|Thank a Vietnam Veteran|
... is still alive
by Frank Fox
I am 67 years old and served 1964 to 1970. We all know how Vietnam Era veterans were treated for years.
The following reflects the work of R.J. Rommel. Rudolph Joseph Rummel (October 21, 1932 – March 2, 2014) was professor emeritus of political science at the University of Hawaii. He spent his career assembling data on collective violence and war with a view toward helping their resolution, or elimination.
Deaths Since United States Withdrawal in 1975
* Up to 155,000 refugees fleeing the final NVA Spring Offensive were killed, or abducted, on the road to Tuy Hoa in 1975.
* Sources have estimated that 165,000 South Vietnamese died in the re-education camps out of 1-2.5 million sent, while somewhere between 50,000 and 250,000 were executed.
Rummel estimates that slave labor in the "New Economic Zones" caused 50,000 deaths (out of a total 1 million deported).
* According to the United Nations High Commission for Refugees, between 200,000 and 400,000 Vietnamese boat people died at sea, although Rummel cites estimates ranging from 100,000 to 1,000,000.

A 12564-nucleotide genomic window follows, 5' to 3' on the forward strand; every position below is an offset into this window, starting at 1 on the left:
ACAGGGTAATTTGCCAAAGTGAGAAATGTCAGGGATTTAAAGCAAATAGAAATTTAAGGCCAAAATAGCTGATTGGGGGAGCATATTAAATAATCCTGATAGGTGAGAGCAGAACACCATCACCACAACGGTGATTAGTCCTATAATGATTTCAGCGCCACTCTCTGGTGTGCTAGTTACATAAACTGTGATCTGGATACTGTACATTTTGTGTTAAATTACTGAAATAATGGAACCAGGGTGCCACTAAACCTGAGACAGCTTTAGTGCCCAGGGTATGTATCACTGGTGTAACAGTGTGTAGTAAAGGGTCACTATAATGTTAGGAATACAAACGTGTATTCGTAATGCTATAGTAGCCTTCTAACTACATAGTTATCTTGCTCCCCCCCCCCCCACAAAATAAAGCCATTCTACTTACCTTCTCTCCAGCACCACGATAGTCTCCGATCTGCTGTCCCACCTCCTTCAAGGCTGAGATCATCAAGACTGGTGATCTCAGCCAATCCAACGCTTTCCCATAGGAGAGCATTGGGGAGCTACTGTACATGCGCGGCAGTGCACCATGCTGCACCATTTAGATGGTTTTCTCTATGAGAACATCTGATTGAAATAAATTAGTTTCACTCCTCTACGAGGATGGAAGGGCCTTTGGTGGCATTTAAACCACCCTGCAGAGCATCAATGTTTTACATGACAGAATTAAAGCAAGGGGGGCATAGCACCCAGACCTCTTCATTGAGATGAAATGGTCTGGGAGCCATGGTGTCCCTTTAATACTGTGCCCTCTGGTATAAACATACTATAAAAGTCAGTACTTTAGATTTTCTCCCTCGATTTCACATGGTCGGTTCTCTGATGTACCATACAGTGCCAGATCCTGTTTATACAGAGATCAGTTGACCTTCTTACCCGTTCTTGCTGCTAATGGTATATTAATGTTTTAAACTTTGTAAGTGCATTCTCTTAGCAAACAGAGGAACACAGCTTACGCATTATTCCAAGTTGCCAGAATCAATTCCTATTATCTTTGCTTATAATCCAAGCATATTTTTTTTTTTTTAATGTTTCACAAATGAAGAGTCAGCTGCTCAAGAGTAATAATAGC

* Including Vietnam's foreign democide, Rummel estimates that a minimum of 400,000 and a maximum of slightly less than 2.5 million people died of political violence from 1975-87 at the hands of Hanoi.
* In 1988, Vietnam suffered a famine that afflicted millions.
* Explosive remnants of war (ERW), especially bombs dropped by the United States, continue to detonate and kill people today. The Vietnamese government claims that unexploded ordnance has killed some 42,000 people since the war officially ended.
* In 2012 alone, unexploded bombs and other ordnance claimed 500 casualties in Vietnam, Laos and Cambodia, according to activists and government databases.
Agent Orange and similar chemical substances, have also caused a considerable number of deaths and injuries over the years, including the US Air Force crew that handled them.
In my humble opinion, fewer Vietnamese people would have died if we had not intervened in a war we couldn’t win. Most assuredly we would not have lost our precious youth, and contributed to the numbers of disabled from all wars. It was a very costly scrimmage between major powers.
We can’t continue to waste lives and money for nothing. We need to be prepared and respected again ...
US Navy with USMC
August 1964 – August 1970 (6 years 1 month)
More Articles by Frank Fox:
Veterans Sharing Recipes
The White House Christmas Card
War: Some Are Better Prepared
The Marine and the Cure
More Thoughts on War and Youth
Opinions, Thoughts and Feelings
A Different PerspectiveA Worthy Rebuttal to Mr. Garrison
“I am only one, but I am one. I can't do everything, but I can do something. The something I ought to do, I can do, and by the grace of God, I will.” ~Everett Hale
Feel free to comment on this post. You are also invited to write about anything you want to share. Memoirs From Nam is YOUR blog. You are writing America's history.